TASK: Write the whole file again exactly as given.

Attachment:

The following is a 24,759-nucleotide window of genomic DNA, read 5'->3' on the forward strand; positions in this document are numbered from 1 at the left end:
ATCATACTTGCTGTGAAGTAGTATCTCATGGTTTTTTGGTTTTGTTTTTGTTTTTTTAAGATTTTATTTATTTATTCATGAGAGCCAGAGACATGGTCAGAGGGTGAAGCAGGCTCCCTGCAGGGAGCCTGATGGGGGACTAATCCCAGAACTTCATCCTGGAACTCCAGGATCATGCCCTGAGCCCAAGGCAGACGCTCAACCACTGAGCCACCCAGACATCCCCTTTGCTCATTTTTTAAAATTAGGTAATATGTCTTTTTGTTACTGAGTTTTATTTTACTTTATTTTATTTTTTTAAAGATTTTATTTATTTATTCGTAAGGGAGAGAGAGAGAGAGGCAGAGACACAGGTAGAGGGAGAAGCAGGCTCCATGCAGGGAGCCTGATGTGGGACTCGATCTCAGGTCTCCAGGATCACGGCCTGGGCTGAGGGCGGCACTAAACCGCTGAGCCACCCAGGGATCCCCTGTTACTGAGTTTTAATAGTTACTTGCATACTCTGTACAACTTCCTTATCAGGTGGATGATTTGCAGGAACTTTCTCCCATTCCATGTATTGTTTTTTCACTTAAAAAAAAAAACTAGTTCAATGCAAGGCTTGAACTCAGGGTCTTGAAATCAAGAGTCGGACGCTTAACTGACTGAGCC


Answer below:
The following is a 24,759-nucleotide window of genomic DNA, read 5'->3' on the forward strand; positions in this document are numbered from 1 at the left end:
ATCATACTTGCTGTGAAGTAGTATCTCATGGTTTTTTGGTTTTGTTTTTGTTTTTTTAAGATTTTATTTATTTATTCATGAGAGCCAGAGACATGGTCAGAGGGTGAAGCAGGCTCCCTGCAGGGAGCCTGATGGGGGACTAATCCCAGAACTTCATCCTGGAACTCCAGGATCATGCCCTGAGCCCAAGGCAGACGCTCAACCACTGAGCCACCCAGACATCCCCTTTGCTCATTTTTTAAAATTAGGTAATATGTCTTTTTGTTACTGAGTTTTATTTTACTTTATTTTATTTTTTTAAAGATTTTATTTATTTATTCGTAAGGGAGAGAGAGAGAGAGGCAGAGACACAGGTAGAGGGAGAAGCAGGCTCCATGCAGGGAGCCTGATGTGGGACTCGATCTCAGGTCTCCAGGATCACGGCCTGGGCTGAGGGCGGCACTAAACCGCTGAGCCACCCAGGGATCCCCTGTTACTGAGTTTTAATAGTTACTTGCATACTCTGTACAACTTCCTTATCAGGTGGATGATTTGCAGGAACTTTCTCCCATTCCATGTATTGTTTTTTCACTTAAAAAAAAAAACTAGTTCAATGCAAGGCTTGAACTCAGGGTCTTGAAATCAAGAGTCGGACGCTTAACTGACTGAGCC